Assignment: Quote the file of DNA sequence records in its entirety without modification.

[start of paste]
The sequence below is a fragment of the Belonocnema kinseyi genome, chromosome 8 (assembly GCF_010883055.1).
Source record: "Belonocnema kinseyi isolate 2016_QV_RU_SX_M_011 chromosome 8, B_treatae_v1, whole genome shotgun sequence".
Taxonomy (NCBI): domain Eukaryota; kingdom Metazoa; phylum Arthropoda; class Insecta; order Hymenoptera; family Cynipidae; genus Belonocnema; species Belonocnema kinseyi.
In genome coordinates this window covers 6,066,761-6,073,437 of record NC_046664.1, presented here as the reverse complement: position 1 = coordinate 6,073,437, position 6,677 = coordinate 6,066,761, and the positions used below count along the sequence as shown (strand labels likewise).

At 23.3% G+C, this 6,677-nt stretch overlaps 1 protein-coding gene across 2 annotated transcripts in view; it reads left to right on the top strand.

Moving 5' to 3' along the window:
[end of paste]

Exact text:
The sequence below is a fragment of the Belonocnema kinseyi genome, chromosome 8 (assembly GCF_010883055.1).
Source record: "Belonocnema kinseyi isolate 2016_QV_RU_SX_M_011 chromosome 8, B_treatae_v1, whole genome shotgun sequence".
Taxonomy (NCBI): domain Eukaryota; kingdom Metazoa; phylum Arthropoda; class Insecta; order Hymenoptera; family Cynipidae; genus Belonocnema; species Belonocnema kinseyi.
In genome coordinates this window covers 6,066,761-6,073,437 of record NC_046664.1, presented here as the reverse complement: position 1 = coordinate 6,073,437, position 6,677 = coordinate 6,066,761, and the positions used below count along the sequence as shown (strand labels likewise).

At 23.3% G+C, this 6,677-nt stretch overlaps 1 protein-coding gene across 2 annotated transcripts in view; it reads left to right on the top strand.

Moving 5' to 3' along the window: